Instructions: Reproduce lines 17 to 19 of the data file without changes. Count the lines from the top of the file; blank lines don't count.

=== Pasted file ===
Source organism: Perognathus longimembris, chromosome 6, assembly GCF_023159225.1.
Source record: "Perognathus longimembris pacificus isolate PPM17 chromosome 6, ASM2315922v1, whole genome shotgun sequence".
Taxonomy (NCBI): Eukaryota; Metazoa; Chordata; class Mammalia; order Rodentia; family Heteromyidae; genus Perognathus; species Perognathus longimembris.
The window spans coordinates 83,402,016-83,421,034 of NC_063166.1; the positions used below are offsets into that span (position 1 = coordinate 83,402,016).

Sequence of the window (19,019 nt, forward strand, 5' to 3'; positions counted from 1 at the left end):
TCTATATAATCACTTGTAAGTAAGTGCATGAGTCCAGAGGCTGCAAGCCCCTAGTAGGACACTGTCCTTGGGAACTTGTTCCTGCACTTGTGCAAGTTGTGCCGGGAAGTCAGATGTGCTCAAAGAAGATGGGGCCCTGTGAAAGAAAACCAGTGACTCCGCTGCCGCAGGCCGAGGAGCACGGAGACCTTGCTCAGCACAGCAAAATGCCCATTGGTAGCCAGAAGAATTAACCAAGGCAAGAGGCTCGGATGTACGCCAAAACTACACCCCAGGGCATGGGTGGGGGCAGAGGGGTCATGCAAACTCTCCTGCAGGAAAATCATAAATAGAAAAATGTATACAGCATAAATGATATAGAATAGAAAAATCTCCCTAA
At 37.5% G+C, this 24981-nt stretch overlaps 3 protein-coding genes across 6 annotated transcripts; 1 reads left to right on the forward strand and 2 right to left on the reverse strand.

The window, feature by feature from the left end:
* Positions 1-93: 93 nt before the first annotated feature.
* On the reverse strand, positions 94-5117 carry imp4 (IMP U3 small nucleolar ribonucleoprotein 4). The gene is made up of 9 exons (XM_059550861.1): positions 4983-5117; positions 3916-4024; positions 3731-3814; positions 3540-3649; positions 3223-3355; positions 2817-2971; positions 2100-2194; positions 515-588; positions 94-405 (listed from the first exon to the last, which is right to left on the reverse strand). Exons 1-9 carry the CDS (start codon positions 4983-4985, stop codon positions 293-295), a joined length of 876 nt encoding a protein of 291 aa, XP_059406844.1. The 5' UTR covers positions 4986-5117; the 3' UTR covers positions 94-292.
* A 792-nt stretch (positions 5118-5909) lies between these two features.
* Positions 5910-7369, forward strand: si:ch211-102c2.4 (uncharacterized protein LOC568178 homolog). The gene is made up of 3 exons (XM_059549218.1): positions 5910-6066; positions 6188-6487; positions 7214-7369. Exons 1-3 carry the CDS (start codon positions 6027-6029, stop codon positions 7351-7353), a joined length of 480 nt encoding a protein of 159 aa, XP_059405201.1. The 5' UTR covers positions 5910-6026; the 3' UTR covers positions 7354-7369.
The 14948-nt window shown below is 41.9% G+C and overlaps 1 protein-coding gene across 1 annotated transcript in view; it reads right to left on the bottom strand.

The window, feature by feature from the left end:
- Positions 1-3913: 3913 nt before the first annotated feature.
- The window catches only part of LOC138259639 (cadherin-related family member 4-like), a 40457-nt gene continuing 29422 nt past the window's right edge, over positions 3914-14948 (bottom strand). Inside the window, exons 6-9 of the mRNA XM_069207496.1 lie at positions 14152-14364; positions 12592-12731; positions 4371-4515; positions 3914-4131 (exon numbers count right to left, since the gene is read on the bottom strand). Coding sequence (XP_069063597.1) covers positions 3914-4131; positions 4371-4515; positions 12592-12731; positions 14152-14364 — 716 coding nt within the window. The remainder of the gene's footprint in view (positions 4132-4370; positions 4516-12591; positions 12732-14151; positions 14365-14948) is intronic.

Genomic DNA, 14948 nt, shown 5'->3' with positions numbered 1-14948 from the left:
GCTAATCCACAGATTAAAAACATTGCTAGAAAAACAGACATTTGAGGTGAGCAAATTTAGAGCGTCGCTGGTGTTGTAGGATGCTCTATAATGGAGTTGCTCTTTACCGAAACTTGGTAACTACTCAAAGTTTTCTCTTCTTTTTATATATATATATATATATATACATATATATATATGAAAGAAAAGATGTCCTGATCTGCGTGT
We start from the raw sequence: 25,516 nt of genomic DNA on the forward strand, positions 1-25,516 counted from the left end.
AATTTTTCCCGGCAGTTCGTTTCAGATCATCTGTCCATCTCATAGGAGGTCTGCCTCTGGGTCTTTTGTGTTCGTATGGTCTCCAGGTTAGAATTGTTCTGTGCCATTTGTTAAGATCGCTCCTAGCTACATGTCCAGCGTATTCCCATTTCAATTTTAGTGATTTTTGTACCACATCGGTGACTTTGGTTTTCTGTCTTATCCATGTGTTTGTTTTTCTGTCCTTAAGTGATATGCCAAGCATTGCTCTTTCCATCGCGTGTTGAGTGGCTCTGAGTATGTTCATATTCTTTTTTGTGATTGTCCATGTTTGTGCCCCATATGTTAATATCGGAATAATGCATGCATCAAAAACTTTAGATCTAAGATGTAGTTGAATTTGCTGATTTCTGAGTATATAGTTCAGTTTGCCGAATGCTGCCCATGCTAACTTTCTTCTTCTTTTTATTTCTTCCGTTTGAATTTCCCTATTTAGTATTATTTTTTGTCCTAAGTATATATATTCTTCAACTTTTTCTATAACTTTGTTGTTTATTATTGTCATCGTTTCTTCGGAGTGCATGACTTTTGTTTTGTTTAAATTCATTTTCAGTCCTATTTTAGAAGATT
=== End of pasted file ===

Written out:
Genomic DNA, 14948 nt, shown 5'->3' with positions numbered 1-14948 from the left:
GCTAATCCACAGATTAAAAACATTGCTAGAAAAACAGACATTTGAGGTGAGCAAATTTAGAGCGTCGCTGGTGTTGTAGGATGCTCTATAATGGAGTTGCTCTTTACCGAAACTTGGTAACTACTCAAAGTTTTCTCTTCTTTTTATATATATATATATATATATACATATATATATATGAAAGAAAAGATGTCCTGATCTGCGTGT
We start from the raw sequence: 25,516 nt of genomic DNA on the forward strand, positions 1-25,516 counted from the left end.